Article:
A Golden Curtain LO30406

From: AM de Lange (amdelange@postino.up.ac.za)
Date: 07/23/03

Replying to LO30391 --

Dear Organlearners,

Andrew Campbell < ACampnona@aol.com > wrote:

>I imagine dear At, that what is said below would apply not just
>to an <individual> but to a family, a group, a tribe, a clan, a
>community, an organization, a state, a country...
>"People (as natural systems) can only behave healthily to mental,
>emotional and physical pressures or disturbances when he or she
>has and recognises he or she has the capacity to ''self regulate''.
>Many managers don't appreciate that under any amount of stress
>at a certain threshold, working at limits of wellbeing this capacity
>becomes destabilised, and it may jump unexpectedly to a new,
>more stable state. In severe cases the person may break down
>James Lovelock

Greetings dear Andrew,


It will happen wherever learners have to behave like parrots or puppets in
their schools. Why cannot the teachers involved get it into their heads
that the act of learning is sacred?

>Events, upon the global stage, are entering a new ''state'' of
>''play'' in my humble estimation. Oh! Were that it were a play!
>And how very much of what you have put forward here from
>the backgrounds of science and art is containing of that drama?
>How elegant, beautiful and now symmetric the patterning events
>unfolding presence to us.
>Events, upon a much smaller stage, not more than a few
>miles from my cottage were played out, at Harrow Hill.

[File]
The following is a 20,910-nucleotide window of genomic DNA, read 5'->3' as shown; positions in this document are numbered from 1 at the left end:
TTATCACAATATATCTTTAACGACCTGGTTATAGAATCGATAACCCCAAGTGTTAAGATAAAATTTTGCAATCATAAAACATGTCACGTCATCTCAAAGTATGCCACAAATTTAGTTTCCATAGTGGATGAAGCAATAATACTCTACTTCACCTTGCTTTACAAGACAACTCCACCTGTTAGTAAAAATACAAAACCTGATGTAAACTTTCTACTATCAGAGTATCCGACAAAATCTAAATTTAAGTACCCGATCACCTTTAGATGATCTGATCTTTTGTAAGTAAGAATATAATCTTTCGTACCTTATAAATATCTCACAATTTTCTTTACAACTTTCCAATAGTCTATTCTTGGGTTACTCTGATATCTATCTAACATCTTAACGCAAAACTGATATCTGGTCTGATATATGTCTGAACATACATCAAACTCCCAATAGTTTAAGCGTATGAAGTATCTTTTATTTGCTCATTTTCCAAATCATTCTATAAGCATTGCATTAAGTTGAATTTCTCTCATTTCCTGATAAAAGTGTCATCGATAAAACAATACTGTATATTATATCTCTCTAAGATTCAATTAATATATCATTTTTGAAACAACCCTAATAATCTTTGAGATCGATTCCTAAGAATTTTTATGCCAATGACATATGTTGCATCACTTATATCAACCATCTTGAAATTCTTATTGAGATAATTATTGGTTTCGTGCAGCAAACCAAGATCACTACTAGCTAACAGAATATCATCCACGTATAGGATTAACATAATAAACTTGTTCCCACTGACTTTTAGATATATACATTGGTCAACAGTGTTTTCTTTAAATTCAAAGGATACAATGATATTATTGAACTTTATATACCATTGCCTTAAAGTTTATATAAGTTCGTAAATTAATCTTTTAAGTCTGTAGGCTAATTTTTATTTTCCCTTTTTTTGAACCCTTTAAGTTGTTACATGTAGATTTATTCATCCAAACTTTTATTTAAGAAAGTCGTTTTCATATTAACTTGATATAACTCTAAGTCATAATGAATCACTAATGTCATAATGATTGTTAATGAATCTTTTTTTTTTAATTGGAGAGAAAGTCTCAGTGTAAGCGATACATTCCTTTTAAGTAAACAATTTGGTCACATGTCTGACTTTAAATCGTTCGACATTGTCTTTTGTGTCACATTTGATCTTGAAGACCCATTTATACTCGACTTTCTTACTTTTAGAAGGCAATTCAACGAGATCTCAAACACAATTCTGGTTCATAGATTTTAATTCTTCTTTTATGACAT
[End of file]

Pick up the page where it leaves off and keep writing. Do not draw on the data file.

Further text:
>In memory of Dr. Kelly

Yes, it is a great tragedy when leaders think that some things are so
important that some people whom they have power over must die for it. Why
cannot they get it in their heads that life is sacred!

>It is ''strange'' dear At, because Rick and I were, only a few
>days ago, entering into a ''private dialogue'', about the
>preparedness to die for that and those things we truly believe in.

We have to LIVE for what we believe in otherwise we cannot become prepared
for death which may come along sooner than expected. Living with death
looking over the shoulder helps one to focus on the things which are
vitally important.

>At, a last thought, How many children would have died
>last night of hunger, disease and want in the whole world,
>through no choice, but through the hammering of our lofty

So many that i become physically sick when just thinking about them.

A few days ago it was Nelson Mandela's 85th anniversary of his birthday.
People from all over the world paid tribute to him and his unique
leadership qualities. I have not read nor heard it all. But i have not
read or heard how he treated all children with astounding respect. He
would never do anything which would endanger the life of even one child.

With care and best wishes


At de Lange <amdelange@postino.up.ac.za> Snailmail: A M de Lange Gold Fields Computer Centre Faculty of Science - University of Pretoria Pretoria 0001 - Rep of South Africa

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